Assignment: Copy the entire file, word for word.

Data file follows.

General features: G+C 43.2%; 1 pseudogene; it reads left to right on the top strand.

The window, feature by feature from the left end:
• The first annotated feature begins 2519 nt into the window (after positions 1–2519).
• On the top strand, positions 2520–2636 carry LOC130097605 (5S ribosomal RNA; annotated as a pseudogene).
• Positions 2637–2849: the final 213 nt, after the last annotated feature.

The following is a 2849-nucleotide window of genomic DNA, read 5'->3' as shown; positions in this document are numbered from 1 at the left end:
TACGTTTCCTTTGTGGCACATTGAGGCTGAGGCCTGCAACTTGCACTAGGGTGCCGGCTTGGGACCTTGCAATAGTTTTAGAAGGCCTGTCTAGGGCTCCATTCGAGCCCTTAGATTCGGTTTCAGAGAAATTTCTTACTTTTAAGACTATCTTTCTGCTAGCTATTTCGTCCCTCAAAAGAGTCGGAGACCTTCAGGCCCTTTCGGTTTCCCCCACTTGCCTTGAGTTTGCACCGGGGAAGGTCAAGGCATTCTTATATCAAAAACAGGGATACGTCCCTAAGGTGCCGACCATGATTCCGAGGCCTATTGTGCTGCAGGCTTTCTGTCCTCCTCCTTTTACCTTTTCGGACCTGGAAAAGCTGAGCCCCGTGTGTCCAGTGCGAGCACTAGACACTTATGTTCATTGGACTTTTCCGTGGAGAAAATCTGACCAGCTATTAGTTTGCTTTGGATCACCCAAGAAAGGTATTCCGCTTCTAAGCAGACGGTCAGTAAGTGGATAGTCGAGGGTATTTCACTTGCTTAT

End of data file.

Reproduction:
General features: G+C 43.2%; 1 pseudogene; it reads left to right on the top strand.

The window, feature by feature from the left end:
• The first annotated feature begins 2519 nt into the window (after positions 1–2519).
• On the top strand, positions 2520–2636 carry LOC130097605 (5S ribosomal RNA; annotated as a pseudogene).
• Positions 2637–2849: the final 213 nt, after the last annotated feature.

The following is a 2849-nucleotide window of genomic DNA, read 5'->3' as shown; positions in this document are numbered from 1 at the left end:
TACGTTTCCTTTGTGGCACATTGAGGCTGAGGCCTGCAACTTGCACTAGGGTGCCGGCTTGGGACCTTGCAATAGTTTTAGAAGGCCTGTCTAGGGCTCCATTCGAGCCCTTAGATTCGGTTTCAGAGAAATTTCTTACTTTTAAGACTATCTTTCTGCTAGCTATTTCGTCCCTCAAAAGAGTCGGAGACCTTCAGGCCCTTTCGGTTTCCCCCACTTGCCTTGAGTTTGCACCGGGGAAGGTCAAGGCATTCTTATATCAAAAACAGGGATACGTCCCTAAGGTGCCGACCATGATTCCGAGGCCTATTGTGCTGCAGGCTTTCTGTCCTCCTCCTTTTACCTTTTCGGACCTGGAAAAGCTGAGCCCCGTGTGTCCAGTGCGAGCACTAGACACTTATGTTCATTGGACTTTTCCGTGGAGAAAATCTGACCAGCTATTAGTTTGCTTTGGATCACCCAAGAAAGGTATTCCGCTTCTAAGCAGACGGTCAGTAAGTGGATAGTCGAGGGTATTTCACTTGCTTAT